Strong and quirky.
What items are an essential part of your creative space?
My computer is my #1 tool. Creating my illustrations on one piece of paper was harder. The computer allows me to work quicker and gives the option to alter art when (notice I said ‘when’) the clients request it.
My office window. Looking out at nature reminds you there’s another world other than the one you’re wrapped up in. I love to see chicks inside their nest that chirp frantically when their parents fly over.
A piece of cake and cup of tea. Yummm.
Do you have a favourite artistic medium?
Electronic. I know it’s a strange answer, but graphics programmes have so many cool effects built into them, they make anything possible. It also makes it easier to send art to clients.
Name three artists whose work inspires you.
Wendy Pini (Elfquest - comic)
Matthew Inman (The Oatmeal - comic)
Brian Gordon (Foul language - comic)
Which artistic period would you most like to visit and why?
The 16th century would be interesting...maybe in a hazmat suit! If the nasty diseases didn’t get you, the paints or beheading-inclined clients might. What if a bad-tempered king commissioned you to do his portrait and didn’t like it? Tough gig!
Who or what inspired you to become an illustrator?
The box of comics I had when I was five. It was the early 70s and they were printed badly. I wanted to create comics that looked better.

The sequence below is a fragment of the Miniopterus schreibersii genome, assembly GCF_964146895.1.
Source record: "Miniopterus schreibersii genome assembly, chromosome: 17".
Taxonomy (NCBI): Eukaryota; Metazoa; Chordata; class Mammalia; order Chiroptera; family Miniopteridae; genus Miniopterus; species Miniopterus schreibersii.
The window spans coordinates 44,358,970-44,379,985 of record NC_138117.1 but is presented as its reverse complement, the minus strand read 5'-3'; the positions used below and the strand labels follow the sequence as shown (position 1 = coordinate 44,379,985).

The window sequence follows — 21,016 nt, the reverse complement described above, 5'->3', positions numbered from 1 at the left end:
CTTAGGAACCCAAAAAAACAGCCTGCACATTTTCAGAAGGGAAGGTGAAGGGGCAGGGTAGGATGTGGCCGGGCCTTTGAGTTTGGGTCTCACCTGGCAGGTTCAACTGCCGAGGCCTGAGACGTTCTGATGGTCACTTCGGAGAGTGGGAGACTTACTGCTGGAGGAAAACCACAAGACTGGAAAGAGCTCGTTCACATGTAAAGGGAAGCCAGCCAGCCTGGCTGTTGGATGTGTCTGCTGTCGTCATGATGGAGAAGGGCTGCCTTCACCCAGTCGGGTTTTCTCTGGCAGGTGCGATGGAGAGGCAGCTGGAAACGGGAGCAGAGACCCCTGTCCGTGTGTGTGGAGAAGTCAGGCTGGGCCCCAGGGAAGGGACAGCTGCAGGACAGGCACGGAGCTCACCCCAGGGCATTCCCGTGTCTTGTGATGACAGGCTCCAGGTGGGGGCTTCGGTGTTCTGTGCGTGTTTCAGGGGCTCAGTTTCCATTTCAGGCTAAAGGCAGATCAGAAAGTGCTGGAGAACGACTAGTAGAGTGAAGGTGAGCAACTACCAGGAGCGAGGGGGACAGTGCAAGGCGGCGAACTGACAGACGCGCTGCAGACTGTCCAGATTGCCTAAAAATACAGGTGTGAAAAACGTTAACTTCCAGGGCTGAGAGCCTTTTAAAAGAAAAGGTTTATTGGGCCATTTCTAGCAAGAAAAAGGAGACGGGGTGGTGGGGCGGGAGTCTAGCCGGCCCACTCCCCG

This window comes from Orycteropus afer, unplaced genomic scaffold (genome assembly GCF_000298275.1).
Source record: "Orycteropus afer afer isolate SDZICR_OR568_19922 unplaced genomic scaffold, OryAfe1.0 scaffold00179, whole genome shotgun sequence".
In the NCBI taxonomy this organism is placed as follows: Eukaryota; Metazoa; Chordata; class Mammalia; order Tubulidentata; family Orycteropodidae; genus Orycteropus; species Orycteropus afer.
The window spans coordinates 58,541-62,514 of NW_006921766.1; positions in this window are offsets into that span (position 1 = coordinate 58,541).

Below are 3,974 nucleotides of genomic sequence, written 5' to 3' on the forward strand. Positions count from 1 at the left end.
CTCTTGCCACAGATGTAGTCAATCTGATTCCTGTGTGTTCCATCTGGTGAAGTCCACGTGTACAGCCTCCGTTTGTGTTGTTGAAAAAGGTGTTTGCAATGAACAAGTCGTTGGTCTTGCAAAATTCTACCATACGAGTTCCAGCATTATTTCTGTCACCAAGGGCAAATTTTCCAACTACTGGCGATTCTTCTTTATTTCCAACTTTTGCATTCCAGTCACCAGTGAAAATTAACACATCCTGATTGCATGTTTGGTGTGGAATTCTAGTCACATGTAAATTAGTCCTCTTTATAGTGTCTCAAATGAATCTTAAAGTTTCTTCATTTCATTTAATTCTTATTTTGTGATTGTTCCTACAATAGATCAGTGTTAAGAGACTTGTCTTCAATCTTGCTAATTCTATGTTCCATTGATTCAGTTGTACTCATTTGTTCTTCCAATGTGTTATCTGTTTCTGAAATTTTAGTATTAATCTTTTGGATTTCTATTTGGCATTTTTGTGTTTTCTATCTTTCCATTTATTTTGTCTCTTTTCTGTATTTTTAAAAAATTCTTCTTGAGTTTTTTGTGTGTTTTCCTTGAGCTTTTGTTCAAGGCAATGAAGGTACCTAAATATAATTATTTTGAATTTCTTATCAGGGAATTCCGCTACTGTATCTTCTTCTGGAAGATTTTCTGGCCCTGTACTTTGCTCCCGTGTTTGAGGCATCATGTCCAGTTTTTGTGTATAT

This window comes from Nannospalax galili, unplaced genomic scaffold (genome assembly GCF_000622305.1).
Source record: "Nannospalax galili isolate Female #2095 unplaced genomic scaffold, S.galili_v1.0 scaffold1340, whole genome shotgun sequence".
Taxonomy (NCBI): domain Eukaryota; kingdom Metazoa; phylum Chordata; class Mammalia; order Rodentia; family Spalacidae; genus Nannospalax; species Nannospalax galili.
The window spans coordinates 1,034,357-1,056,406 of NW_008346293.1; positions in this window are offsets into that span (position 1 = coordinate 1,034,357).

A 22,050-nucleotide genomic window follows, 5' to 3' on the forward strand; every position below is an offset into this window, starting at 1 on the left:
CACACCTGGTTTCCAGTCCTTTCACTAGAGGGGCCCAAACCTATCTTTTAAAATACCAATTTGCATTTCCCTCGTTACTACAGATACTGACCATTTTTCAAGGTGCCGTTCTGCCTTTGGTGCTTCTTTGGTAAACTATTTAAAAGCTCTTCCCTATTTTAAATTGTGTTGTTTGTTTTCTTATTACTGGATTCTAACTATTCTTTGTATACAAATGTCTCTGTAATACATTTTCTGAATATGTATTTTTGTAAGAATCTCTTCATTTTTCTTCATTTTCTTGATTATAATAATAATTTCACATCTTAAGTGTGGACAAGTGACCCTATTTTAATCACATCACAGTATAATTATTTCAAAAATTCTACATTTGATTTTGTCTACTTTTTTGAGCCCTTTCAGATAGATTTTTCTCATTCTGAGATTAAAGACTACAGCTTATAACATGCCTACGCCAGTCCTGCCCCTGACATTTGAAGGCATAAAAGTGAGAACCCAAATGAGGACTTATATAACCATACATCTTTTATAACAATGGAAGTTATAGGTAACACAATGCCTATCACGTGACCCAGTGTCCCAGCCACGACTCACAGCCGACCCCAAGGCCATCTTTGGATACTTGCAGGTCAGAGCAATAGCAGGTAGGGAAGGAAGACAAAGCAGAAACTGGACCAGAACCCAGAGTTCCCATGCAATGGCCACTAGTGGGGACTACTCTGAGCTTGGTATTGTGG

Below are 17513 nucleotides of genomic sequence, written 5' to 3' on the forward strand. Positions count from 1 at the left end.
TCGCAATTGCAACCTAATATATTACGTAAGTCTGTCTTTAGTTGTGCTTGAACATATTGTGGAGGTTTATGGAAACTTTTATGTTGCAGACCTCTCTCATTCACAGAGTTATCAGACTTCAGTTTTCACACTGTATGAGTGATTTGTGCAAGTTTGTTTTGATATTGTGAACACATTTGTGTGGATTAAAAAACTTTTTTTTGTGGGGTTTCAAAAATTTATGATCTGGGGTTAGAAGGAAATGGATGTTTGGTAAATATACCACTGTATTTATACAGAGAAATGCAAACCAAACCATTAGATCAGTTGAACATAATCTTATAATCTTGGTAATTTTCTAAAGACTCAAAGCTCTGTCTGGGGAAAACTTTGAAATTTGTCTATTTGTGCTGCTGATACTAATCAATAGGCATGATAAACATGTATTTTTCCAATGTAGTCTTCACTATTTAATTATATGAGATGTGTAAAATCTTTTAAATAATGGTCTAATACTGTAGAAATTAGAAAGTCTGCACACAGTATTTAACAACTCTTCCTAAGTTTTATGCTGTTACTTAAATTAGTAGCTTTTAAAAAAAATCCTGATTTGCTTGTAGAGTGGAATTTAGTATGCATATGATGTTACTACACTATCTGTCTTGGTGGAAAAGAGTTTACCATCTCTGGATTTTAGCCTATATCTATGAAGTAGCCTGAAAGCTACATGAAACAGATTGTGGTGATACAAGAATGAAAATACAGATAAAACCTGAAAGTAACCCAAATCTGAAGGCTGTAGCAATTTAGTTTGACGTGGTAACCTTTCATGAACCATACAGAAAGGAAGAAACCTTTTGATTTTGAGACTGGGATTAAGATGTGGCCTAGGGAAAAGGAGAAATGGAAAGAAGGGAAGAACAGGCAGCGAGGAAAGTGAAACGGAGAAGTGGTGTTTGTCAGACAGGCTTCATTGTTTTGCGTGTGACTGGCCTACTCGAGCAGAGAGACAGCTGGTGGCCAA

Can you share a photo of your creative work space or part of the area where you work most often?
This is how the characters feel in my head. (I don’t care if the Doctors call them voices; I call them characters-so there!) Robot School was a comic that ran for six years in the School Magazine.
What is your favourite part of the illustration process?
When the image for the project I had in my head looks better on the computer screen. Yes!
What advice would you give to an aspiring illustrator?
Don’t fall into the trap of comparing your work to others, its soul destroying. Try to focus on what YOU have achieved. (Easier said than done!)
Veronica Rooke is an artist, graphic designer and cartoonist. Her work includes illustrations for books such as Parramatta Rosie: Colonial Girl and On the Wrong Foot: A Not Cinderella Story by Teena Raffa-Mulligan and the Robot School comic in the School Magazine. Visit Veronica's Fishbitten website and Facebook page for regular updates on her comics and other illustration work.